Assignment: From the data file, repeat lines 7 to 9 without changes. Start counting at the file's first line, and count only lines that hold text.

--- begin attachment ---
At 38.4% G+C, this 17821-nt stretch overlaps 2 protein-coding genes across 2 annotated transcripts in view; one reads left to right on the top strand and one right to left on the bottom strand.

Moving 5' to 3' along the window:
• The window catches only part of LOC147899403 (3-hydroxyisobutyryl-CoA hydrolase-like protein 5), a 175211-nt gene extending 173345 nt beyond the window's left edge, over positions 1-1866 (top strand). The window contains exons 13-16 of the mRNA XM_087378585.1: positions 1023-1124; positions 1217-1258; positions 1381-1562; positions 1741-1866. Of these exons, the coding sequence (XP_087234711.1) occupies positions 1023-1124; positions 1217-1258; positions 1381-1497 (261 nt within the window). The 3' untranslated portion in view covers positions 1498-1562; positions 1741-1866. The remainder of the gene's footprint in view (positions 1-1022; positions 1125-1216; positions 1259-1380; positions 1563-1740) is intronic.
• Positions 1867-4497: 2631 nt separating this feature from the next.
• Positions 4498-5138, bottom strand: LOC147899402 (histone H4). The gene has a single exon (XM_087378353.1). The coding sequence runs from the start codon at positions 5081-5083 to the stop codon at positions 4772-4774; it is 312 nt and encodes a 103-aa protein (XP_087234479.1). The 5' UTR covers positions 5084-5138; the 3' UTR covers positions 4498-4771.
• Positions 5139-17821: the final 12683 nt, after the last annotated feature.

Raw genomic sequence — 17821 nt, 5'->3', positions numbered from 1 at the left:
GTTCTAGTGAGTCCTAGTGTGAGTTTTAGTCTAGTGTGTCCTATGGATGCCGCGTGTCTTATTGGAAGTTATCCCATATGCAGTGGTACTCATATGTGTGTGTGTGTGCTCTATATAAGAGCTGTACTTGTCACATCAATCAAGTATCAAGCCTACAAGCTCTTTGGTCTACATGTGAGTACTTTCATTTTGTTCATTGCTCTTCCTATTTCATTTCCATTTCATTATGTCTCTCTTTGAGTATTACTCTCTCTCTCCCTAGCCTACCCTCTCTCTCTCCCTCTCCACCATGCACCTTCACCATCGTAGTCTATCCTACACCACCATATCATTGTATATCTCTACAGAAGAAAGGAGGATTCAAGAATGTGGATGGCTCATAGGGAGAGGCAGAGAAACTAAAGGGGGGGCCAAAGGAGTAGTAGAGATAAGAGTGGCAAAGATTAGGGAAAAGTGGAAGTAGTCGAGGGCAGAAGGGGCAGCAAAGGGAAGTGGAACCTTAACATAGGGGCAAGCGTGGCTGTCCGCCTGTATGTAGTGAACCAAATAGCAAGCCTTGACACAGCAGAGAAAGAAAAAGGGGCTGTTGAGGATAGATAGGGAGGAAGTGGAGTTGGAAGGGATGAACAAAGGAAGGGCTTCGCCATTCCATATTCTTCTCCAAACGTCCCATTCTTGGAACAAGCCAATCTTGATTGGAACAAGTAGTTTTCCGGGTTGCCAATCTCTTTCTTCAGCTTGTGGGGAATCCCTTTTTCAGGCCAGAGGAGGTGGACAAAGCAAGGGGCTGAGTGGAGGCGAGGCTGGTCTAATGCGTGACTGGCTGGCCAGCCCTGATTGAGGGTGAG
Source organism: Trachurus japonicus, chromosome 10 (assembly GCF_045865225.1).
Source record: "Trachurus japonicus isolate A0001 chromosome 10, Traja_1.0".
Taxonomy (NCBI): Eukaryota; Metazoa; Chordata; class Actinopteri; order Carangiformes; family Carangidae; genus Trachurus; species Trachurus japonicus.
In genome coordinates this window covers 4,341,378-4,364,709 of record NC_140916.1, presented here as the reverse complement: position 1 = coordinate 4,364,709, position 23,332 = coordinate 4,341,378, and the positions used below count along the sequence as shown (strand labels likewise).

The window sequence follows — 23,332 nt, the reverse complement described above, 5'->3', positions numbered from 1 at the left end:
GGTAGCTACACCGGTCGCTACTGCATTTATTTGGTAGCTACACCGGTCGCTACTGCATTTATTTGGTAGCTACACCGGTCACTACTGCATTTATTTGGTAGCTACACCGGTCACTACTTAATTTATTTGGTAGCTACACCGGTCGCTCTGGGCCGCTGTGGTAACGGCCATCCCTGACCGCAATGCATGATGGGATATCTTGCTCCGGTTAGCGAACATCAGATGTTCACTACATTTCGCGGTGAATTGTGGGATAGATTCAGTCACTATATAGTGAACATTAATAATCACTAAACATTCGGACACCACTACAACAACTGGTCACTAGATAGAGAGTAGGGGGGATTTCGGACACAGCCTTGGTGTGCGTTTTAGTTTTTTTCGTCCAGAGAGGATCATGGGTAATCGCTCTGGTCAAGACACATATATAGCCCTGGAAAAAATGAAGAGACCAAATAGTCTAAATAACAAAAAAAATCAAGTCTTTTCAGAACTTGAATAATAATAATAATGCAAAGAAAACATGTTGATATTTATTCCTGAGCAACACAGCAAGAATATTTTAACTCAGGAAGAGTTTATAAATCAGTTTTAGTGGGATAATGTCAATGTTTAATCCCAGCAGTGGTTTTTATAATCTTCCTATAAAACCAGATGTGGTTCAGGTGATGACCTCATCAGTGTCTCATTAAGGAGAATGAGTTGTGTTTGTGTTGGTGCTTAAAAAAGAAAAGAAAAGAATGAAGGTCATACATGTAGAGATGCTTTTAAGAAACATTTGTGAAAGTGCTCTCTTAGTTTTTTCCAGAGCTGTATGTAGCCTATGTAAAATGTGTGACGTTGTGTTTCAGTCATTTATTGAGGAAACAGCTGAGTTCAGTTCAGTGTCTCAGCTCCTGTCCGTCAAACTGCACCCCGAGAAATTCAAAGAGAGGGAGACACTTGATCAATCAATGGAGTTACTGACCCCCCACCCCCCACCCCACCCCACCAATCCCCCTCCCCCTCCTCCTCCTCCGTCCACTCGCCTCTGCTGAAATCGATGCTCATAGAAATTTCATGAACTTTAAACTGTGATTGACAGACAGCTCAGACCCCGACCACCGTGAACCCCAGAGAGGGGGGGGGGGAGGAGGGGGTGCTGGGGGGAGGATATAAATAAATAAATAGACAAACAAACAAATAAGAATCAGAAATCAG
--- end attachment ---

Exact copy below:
Raw genomic sequence — 17821 nt, 5'->3', positions numbered from 1 at the left:
GTTCTAGTGAGTCCTAGTGTGAGTTTTAGTCTAGTGTGTCCTATGGATGCCGCGTGTCTTATTGGAAGTTATCCCATATGCAGTGGTACTCATATGTGTGTGTGTGTGCTCTATATAAGAGCTGTACTTGTCACATCAATCAAGTATCAAGCCTACAAGCTCTTTGGTCTACATGTGAGTACTTTCATTTTGTTCATTGCTCTTCCTATTTCATTTCCATTTCATTATGTCTCTCTTTGAGTATTACTCTCTCTCTCCCTAGCCTACCCTCTCTCTCTCCCTCTCCACCATGCACCTTCACCATCGTAGTCTATCCTACACCACCATATCATTGTATATCTCTACAGAAGAAAGGAGGATTCAAGAATGTGGATGGCTCATAGGGAGAGGCAGAGAAACTAAAGGGGGGGCCAAAGGAGTAGTAGAGATAAGAGTGGCAAAGATTAGGGAAAAGTGGAAGTAGTCGAGGGCAGAAGGGGCAGCAAAGGGAAGTGGAACCTTAACATAGGGGCAAGCGTGGCTGTCCGCCTGTATGTAGTGAACCAAATAGCAAGCCTTGACACAGCAGAGAAAGAAAAAGGGGCTGTTGAGGATAGATAGGGAGGAAGTGGAGTTGGAAGGGATGAACAAAGGAAGGGCTTCGCCATTCCATATTCTTCTCCAAACGTCCCATTCTTGGAACAAGCCAATCTTGATTGGAACAAGTAGTTTTCCGGGTTGCCAATCTCTTTCTTCAGCTTGTGGGGAATCCCTTTTTCAGGCCAGAGGAGGTGGACAAAGCAAGGGGCTGAGTGGAGGCGAGGCTGGTCTAATGCGTGACTGGCTGGCCAGCCCTGATTGAGGGTGAG
Source organism: Trachurus japonicus, chromosome 10 (assembly GCF_045865225.1).